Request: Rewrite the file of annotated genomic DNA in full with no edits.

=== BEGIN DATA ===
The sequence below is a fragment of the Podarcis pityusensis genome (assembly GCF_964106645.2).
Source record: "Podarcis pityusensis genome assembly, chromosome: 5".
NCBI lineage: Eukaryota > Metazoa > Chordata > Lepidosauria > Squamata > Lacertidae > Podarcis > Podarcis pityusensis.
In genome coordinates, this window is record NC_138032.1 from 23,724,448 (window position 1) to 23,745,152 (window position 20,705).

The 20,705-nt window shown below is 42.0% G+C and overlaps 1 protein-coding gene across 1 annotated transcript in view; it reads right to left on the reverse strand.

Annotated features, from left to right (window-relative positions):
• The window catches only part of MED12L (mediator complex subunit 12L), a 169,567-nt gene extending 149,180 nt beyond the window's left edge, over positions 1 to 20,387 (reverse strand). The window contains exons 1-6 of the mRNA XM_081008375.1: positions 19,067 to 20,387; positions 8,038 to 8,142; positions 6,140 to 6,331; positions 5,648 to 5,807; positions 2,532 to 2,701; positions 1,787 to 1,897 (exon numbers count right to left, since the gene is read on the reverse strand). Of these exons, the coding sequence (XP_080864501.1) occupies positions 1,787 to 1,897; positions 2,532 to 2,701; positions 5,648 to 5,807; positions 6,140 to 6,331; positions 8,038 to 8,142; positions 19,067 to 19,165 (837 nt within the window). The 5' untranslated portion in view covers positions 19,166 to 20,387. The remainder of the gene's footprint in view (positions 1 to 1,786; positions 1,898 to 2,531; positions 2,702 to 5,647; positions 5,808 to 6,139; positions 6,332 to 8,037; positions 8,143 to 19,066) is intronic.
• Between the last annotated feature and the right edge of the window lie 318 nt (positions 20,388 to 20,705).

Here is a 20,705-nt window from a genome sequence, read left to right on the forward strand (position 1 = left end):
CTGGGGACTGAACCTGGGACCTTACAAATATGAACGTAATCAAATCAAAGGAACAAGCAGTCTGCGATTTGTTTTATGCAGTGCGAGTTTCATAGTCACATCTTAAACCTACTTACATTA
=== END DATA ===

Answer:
The sequence below is a fragment of the Podarcis pityusensis genome (assembly GCF_964106645.2).
Source record: "Podarcis pityusensis genome assembly, chromosome: 5".
NCBI lineage: Eukaryota > Metazoa > Chordata > Lepidosauria > Squamata > Lacertidae > Podarcis > Podarcis pityusensis.
In genome coordinates, this window is record NC_138032.1 from 23,724,448 (window position 1) to 23,745,152 (window position 20,705).

The 20,705-nt window shown below is 42.0% G+C and overlaps 1 protein-coding gene across 1 annotated transcript in view; it reads right to left on the reverse strand.

Annotated features, from left to right (window-relative positions):
• The window catches only part of MED12L (mediator complex subunit 12L), a 169,567-nt gene extending 149,180 nt beyond the window's left edge, over positions 1 to 20,387 (reverse strand). The window contains exons 1-6 of the mRNA XM_081008375.1: positions 19,067 to 20,387; positions 8,038 to 8,142; positions 6,140 to 6,331; positions 5,648 to 5,807; positions 2,532 to 2,701; positions 1,787 to 1,897 (exon numbers count right to left, since the gene is read on the reverse strand). Of these exons, the coding sequence (XP_080864501.1) occupies positions 1,787 to 1,897; positions 2,532 to 2,701; positions 5,648 to 5,807; positions 6,140 to 6,331; positions 8,038 to 8,142; positions 19,067 to 19,165 (837 nt within the window). The 5' untranslated portion in view covers positions 19,166 to 20,387. The remainder of the gene's footprint in view (positions 1 to 1,786; positions 1,898 to 2,531; positions 2,702 to 5,647; positions 5,808 to 6,139; positions 6,332 to 8,037; positions 8,143 to 19,066) is intronic.
• Between the last annotated feature and the right edge of the window lie 318 nt (positions 20,388 to 20,705).

Here is a 20,705-nt window from a genome sequence, read left to right on the forward strand (position 1 = left end):
CTGGGGACTGAACCTGGGACCTTACAAATATGAACGTAATCAAATCAAAGGAACAAGCAGTCTGCGATTTGTTTTATGCAGTGCGAGTTTCATAGTCACATCTTAAACCTACTTACATTA